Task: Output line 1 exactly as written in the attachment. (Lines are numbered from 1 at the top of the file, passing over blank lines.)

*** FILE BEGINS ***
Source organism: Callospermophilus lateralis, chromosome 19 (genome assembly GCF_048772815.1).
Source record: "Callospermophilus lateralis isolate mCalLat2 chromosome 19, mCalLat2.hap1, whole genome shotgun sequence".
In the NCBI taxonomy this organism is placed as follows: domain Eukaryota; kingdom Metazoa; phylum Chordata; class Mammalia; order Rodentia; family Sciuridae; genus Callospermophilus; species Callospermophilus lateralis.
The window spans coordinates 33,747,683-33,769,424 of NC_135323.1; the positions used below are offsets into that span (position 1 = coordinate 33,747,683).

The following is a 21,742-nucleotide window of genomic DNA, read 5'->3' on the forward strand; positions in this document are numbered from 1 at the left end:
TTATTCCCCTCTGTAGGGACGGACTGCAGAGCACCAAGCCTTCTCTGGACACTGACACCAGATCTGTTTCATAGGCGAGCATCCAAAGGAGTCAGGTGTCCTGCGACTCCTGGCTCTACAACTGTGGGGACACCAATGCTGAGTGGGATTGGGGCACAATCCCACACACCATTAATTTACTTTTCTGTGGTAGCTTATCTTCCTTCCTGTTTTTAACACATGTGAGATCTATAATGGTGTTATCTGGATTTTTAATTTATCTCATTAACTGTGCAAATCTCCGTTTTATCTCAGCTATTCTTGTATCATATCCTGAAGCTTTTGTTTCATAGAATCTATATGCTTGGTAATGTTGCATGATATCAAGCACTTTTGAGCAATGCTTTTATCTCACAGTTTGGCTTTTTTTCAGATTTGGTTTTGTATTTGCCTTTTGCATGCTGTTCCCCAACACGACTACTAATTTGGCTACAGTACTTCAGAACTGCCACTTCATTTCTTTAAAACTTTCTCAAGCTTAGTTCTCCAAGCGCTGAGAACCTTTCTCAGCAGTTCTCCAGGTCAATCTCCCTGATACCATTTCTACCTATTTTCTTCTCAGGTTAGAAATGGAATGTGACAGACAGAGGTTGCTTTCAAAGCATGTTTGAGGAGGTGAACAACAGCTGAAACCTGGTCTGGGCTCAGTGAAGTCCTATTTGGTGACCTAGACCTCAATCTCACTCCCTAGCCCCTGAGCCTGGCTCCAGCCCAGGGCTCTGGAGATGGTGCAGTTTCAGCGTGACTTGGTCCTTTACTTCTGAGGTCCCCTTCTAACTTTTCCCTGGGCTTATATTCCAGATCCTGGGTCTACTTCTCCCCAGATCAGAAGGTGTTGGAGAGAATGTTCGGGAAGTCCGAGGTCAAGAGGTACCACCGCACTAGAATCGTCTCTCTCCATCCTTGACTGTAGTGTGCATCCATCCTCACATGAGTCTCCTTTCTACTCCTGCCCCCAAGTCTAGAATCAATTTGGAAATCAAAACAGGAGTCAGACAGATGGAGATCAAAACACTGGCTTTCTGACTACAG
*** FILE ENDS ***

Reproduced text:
Source organism: Callospermophilus lateralis, chromosome 19 (genome assembly GCF_048772815.1).